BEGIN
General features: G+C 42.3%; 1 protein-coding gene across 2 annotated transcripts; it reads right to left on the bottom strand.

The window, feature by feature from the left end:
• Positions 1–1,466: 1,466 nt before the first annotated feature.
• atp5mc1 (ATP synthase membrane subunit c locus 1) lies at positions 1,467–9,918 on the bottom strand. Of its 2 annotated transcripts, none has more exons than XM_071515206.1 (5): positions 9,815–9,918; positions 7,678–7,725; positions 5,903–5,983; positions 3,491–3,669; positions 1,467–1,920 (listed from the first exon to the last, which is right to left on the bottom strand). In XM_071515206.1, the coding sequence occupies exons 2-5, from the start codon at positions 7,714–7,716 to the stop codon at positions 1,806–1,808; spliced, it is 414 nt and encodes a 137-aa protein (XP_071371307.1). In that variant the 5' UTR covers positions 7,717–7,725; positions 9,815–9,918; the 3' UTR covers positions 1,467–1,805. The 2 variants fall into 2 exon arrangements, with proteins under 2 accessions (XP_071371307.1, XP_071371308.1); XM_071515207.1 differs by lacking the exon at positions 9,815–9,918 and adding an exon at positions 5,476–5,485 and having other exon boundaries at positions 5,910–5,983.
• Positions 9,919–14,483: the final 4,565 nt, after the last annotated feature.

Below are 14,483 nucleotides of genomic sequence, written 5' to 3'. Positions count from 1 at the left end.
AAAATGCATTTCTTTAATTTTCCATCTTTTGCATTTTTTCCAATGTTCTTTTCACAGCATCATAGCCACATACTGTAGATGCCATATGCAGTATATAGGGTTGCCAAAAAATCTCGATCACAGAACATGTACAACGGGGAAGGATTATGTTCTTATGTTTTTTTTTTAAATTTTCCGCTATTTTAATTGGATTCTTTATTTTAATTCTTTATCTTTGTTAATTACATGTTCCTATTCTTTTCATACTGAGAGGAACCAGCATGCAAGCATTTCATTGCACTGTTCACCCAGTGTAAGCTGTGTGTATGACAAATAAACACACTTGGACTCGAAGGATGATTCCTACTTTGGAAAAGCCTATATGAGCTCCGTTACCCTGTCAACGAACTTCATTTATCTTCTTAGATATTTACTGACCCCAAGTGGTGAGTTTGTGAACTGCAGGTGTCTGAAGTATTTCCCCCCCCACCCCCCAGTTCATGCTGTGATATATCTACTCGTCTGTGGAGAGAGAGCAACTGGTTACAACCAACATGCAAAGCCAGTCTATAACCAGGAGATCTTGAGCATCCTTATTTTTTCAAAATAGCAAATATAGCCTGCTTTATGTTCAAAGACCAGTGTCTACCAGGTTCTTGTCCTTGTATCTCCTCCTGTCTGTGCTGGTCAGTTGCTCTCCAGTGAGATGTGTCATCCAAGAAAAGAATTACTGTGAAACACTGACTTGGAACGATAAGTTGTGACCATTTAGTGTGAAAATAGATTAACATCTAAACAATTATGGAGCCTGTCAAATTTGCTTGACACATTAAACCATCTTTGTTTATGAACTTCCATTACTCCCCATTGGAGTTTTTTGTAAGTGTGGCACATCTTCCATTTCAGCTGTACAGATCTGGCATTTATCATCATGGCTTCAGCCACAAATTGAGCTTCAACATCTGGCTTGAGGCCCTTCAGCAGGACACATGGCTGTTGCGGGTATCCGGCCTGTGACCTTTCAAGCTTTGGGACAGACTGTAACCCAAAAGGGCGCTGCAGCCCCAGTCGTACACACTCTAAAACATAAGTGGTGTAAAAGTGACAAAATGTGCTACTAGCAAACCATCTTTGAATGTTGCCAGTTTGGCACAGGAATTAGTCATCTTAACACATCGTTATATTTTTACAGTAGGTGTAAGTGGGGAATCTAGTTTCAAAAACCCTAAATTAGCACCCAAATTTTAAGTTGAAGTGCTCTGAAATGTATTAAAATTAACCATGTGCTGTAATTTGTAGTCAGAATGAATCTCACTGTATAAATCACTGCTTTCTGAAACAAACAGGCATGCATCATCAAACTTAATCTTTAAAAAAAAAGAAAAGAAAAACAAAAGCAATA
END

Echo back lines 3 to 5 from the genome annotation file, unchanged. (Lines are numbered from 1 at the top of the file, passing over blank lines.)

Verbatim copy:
• Positions 1–1,466: 1,466 nt before the first annotated feature.
• atp5mc1 (ATP synthase membrane subunit c locus 1) lies at positions 1,467–9,918 on the bottom strand. Of its 2 annotated transcripts, none has more exons than XM_071515206.1 (5): positions 9,815–9,918; positions 7,678–7,725; positions 5,903–5,983; positions 3,491–3,669; positions 1,467–1,920 (listed from the first exon to the last, which is right to left on the bottom strand). In XM_071515206.1, the coding sequence occupies exons 2-5, from the start codon at positions 7,714–7,716 to the stop codon at positions 1,806–1,808; spliced, it is 414 nt and encodes a 137-aa protein (XP_071371307.1). In that variant the 5' UTR covers positions 7,717–7,725; positions 9,815–9,918; the 3' UTR covers positions 1,467–1,805. The 2 variants fall into 2 exon arrangements, with proteins under 2 accessions (XP_071371307.1, XP_071371308.1); XM_071515207.1 differs by lacking the exon at positions 9,815–9,918 and adding an exon at positions 5,476–5,485 and having other exon boundaries at positions 5,910–5,983.
• Positions 9,919–14,483: the final 4,565 nt, after the last annotated feature.